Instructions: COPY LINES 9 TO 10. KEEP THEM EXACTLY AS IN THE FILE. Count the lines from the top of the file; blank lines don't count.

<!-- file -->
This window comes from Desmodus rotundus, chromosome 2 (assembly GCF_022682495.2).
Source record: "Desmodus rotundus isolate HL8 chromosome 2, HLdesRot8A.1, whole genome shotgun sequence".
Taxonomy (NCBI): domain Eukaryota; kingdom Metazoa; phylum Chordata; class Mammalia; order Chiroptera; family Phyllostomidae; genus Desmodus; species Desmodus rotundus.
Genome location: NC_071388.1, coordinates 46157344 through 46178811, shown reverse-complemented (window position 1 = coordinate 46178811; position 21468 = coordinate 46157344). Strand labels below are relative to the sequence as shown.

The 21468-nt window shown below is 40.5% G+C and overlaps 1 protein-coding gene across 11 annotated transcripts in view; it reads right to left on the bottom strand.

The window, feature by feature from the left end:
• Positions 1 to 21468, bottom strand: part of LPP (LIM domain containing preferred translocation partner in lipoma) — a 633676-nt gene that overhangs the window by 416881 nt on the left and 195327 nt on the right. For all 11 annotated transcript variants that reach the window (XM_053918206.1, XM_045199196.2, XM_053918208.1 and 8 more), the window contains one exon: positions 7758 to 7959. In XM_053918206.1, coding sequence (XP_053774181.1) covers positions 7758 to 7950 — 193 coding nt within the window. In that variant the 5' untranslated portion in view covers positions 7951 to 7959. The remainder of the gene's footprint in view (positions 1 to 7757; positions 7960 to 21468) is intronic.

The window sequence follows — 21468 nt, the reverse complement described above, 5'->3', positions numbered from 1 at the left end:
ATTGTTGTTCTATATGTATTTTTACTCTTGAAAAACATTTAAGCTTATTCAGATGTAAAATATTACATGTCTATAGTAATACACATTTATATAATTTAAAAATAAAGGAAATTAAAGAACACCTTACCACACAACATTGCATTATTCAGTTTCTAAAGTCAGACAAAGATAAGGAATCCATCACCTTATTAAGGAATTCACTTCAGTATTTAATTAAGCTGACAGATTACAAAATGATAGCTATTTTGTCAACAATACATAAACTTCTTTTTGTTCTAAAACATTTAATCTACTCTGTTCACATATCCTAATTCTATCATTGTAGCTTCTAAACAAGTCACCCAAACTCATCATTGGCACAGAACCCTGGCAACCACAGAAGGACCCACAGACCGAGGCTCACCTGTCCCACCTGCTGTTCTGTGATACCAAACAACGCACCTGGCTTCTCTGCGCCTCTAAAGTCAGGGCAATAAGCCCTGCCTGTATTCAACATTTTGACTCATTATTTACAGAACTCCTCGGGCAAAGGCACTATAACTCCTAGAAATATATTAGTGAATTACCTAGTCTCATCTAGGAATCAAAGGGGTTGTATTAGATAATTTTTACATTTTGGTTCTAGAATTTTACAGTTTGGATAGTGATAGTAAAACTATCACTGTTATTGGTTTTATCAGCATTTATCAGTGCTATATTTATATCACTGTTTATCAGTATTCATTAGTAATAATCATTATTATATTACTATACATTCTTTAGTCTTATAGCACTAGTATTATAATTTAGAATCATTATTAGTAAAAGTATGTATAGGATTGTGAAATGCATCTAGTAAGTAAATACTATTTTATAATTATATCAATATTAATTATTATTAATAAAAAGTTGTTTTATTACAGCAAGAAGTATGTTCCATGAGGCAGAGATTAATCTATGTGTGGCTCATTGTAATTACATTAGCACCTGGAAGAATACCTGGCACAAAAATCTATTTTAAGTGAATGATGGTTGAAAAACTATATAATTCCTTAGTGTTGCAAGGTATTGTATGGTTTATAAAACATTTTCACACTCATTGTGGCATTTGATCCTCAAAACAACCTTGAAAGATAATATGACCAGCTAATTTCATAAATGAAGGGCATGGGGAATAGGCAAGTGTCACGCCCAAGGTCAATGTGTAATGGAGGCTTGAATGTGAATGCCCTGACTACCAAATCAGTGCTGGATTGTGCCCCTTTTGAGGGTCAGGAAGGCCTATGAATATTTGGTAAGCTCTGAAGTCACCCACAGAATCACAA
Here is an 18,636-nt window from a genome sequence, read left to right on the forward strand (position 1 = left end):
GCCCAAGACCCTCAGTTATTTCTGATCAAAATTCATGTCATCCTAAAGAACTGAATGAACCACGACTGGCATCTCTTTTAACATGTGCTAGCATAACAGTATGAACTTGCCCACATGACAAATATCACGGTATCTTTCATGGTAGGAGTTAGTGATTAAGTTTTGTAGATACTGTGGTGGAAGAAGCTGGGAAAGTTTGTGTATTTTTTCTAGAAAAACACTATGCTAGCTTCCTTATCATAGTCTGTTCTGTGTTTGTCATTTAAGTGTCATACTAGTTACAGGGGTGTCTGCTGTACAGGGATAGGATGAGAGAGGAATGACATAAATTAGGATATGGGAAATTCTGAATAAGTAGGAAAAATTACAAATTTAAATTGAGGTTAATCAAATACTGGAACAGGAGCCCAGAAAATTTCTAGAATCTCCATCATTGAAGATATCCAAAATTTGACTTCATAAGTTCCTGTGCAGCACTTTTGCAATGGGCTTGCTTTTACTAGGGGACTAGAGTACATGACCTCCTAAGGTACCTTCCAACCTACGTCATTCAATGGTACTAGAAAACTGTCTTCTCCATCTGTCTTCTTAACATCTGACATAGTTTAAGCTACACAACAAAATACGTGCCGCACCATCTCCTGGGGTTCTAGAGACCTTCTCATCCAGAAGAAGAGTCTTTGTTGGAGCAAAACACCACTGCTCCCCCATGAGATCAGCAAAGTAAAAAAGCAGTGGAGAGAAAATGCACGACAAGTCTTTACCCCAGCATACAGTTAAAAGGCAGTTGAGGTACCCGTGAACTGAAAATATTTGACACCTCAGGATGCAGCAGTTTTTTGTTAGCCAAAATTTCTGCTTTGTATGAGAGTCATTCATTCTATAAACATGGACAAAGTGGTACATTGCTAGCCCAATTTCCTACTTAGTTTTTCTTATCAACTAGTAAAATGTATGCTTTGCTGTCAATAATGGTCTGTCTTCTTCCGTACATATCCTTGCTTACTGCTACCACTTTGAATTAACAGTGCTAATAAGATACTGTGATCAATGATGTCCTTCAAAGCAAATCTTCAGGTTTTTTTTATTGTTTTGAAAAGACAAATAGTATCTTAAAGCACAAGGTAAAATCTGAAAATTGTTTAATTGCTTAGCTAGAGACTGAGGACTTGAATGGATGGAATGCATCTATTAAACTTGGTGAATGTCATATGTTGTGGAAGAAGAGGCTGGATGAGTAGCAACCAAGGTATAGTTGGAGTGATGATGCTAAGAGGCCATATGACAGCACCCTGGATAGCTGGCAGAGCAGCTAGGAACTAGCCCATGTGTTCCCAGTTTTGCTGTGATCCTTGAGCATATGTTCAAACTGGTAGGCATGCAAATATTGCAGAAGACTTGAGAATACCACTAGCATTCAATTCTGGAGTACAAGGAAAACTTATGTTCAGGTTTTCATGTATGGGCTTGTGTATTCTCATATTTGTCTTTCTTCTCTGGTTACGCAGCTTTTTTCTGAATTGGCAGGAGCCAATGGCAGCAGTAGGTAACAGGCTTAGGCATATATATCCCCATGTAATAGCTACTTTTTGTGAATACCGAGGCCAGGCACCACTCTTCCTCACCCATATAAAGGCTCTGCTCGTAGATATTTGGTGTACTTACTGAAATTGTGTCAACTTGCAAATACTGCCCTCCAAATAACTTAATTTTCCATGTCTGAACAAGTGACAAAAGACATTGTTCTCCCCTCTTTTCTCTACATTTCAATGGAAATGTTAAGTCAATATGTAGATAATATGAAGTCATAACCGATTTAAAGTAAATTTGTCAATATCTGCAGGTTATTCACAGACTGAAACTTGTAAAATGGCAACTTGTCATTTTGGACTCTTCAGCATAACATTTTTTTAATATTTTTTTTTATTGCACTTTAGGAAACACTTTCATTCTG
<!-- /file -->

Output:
ATTGTTGTTCTATATGTATTTTTACTCTTGAAAAACATTTAAGCTTATTCAGATGTAAAATATTACATGTCTATAGTAATACACATTTATATAATTTAAAAATAAAGGAAATTAAAGAACACCTTACCACACAACATTGCATTATTCAGTTTCTAAAGTCAGACAAAGATAAGGAATCCATCACCTTATTAAGGAATTCACTTCAGTATTTAATTAAGCTGACAGATTACAAAATGATAGCTATTTTGTCAACAATACATAAACTTCTTTTTGTTCTAAAACATTTAATCTACTCTGTTCACATATCCTAATTCTATCATTGTAGCTTCTAAACAAGTCACCCAAACTCATCATTGGCACAGAACCCTGGCAACCACAGAAGGACCCACAGACCGAGGCTCACCTGTCCCACCTGCTGTTCTGTGATACCAAACAACGCACCTGGCTTCTCTGCGCCTCTAAAGTCAGGGCAATAAGCCCTGCCTGTATTCAACATTTTGACTCATTATTTACAGAACTCCTCGGGCAAAGGCACTATAACTCCTAGAAATATATTAGTGAATTACCTAGTCTCATCTAGGAATCAAAGGGGTTGTATTAGATAATTTTTACATTTTGGTTCTAGAATTTTACAGTTTGGATAGTGATAGTAAAACTATCACTGTTATTGGTTTTATCAGCATTTATCAGTGCTATATTTATATCACTGTTTATCAGTATTCATTAGTAATAATCATTATTATATTACTATACATTCTTTAGTCTTATAGCACTAGTATTATAATTTAGAATCATTATTAGTAAAAGTATGTATAGGATTGTGAAATGCATCTAGTAAGTAAATACTATTTTATAATTATATCAATATTAATTATTATTAATAAAAAGTTGTTTTATTACAGCAAGAAGTATGTTCCATGAGGCAGAGATTAATCTATGTGTGGCTCATTGTAATTACATTAGCACCTGGAAGAATACCTGGCACAAAAATCTATTTTAAGTGAATGATGGTTGAAAAACTATATAATTCCTTAGTGTTGCAAGGTATTGTATGGTTTATAAAACATTTTCACACTCATTGTGGCATTTGATCCTCAAAACAACCTTGAAAGATAATATGACCAGCTAATTTCATAAATGAAGGGCATGGGGAATAGGCAAGTGTCACGCCCAAGGTCAATGTGTAATGGAGGCTTGAATGTGAATGCCCTGACTACCAAATCAGTGCTGGATTGTGCCCCTTTTGAGGGTCAGGAAGGCCTATGAATATTTGGTAAGCTCTGAAGTCACCCACAGAATCACAA
Here is an 18,636-nt window from a genome sequence, read left to right on the forward strand (position 1 = left end):